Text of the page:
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Companies must recognise workforce planning as critical to business success

David Miller , 07 Sep 2012

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While the economic outlook for the UK continues to pose challenges, employment looks more positive. Our recent global study on redundancy trends paints a positive picture in the face of flat-lining economic growth.

Some 81% of the 900 companies surveyed in the UK indicated that there would be 'no redundancies at all' in the next six months and just 4% stated there would be significant employee cutbacks.

It is reassuring news for everyone that organisations appear to be focused on retaining rather than reducing staff numbers. However what does it tell us about the way organisations are choosing to operate in these difficult times? What are the new challenges organisations face in the management of their talent?

The trend amongst UK employers to retain staff is most probably due to the fact that many have already reached the limits and are now operating in a stretched capacity. To not only function as a business but to deliver with less people, businesses have to use their talent in new and different ways; organisations have to be more open and agile about how they use their people's skills and knowledge across their business.

This would suggest that organisations are having to think about workforce planning and strategy in a way they haven't had to before. But interestingly, 41% of the surveyed companies said that they 'do not do workforce planning and have no workforce strategy'. We need to be open to the possibility, therefore, that either the results reflect reality and that organisations are doing little or no workforce planning or - and more likely to me - they are undertaking workforce planning but not recognising or articulating it as such.

Aligning business and workforce strategies has never been more critical for companies today. We know that despite unemployment being high, the availability of people with the right skills is still causing problems - utility firms need engineers, manufacturers need technicians and across all sectors there is a digital skills gap.

With growth hard to come by in these tough times, businesses need to maximise all their resources. Talent, often the scarcest resource of all, is the only differentiator between competitors. Therefore organisations need to know more than just the number of people they require, but also plan the capabilities they need to deliver now and in the future. Investment in people by retaining and developing talent will mean businesses keep their competitive edge - not a nice to have, but a business imperative today.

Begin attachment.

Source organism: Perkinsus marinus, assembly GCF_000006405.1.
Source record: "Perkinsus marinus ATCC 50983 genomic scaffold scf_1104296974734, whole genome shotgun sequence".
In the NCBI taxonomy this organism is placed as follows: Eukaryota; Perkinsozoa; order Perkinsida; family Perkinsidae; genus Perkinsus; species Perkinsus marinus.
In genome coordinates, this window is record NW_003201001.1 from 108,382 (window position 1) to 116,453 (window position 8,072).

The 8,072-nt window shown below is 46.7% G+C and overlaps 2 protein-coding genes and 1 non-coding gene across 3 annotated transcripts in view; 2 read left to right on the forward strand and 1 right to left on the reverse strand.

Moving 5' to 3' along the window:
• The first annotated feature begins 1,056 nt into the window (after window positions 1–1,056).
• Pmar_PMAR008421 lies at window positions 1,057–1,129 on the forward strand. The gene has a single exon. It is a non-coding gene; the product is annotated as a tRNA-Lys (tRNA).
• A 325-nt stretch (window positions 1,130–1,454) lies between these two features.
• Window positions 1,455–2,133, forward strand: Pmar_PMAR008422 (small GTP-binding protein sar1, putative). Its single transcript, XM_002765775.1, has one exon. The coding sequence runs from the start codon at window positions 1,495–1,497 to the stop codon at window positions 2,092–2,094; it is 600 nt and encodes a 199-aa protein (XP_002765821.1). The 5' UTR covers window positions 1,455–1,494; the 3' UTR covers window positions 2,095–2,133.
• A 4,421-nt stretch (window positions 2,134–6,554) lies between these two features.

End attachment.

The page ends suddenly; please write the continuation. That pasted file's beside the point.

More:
HR must absolutely be seen to be driving this alignment of business and workforce strategies. If companies are just 'doing' the bare minimum of workforce planning, it is a real opportunity for HR to show how a workforce strategy can impact on the success of the business. Arguably, there never has there been a better opportunity for HR strategy to demonstrate the valuable contribution it can make to business growth. As we know, this is not without its challenges: nearly a quarter of companies told us in our redundancy trends survey that HR plays little or no role in business strategy; however, as the economy poses challenges for business leaders, so too does it create opportunities.

It has always been a challenge for HR managers to demonstrate how they contribute to the bottom-line or strategic direction of the company. Speaking in the right language; demonstrating the understanding of an organisation's overall business strategy - the ways success is measured, and what each component of the business needs to fulfil that strategy - is the first step.

The business argument for considered people management and workforce planning is hopefully getting easier to make. By aligning workforce and business strategies, organisations can plan the capabilities they need to deliver now and in the future, protecting their businesses from the skill shortages that can stifle growth.

David Miller, MD of Right Management UK & Ireland

 

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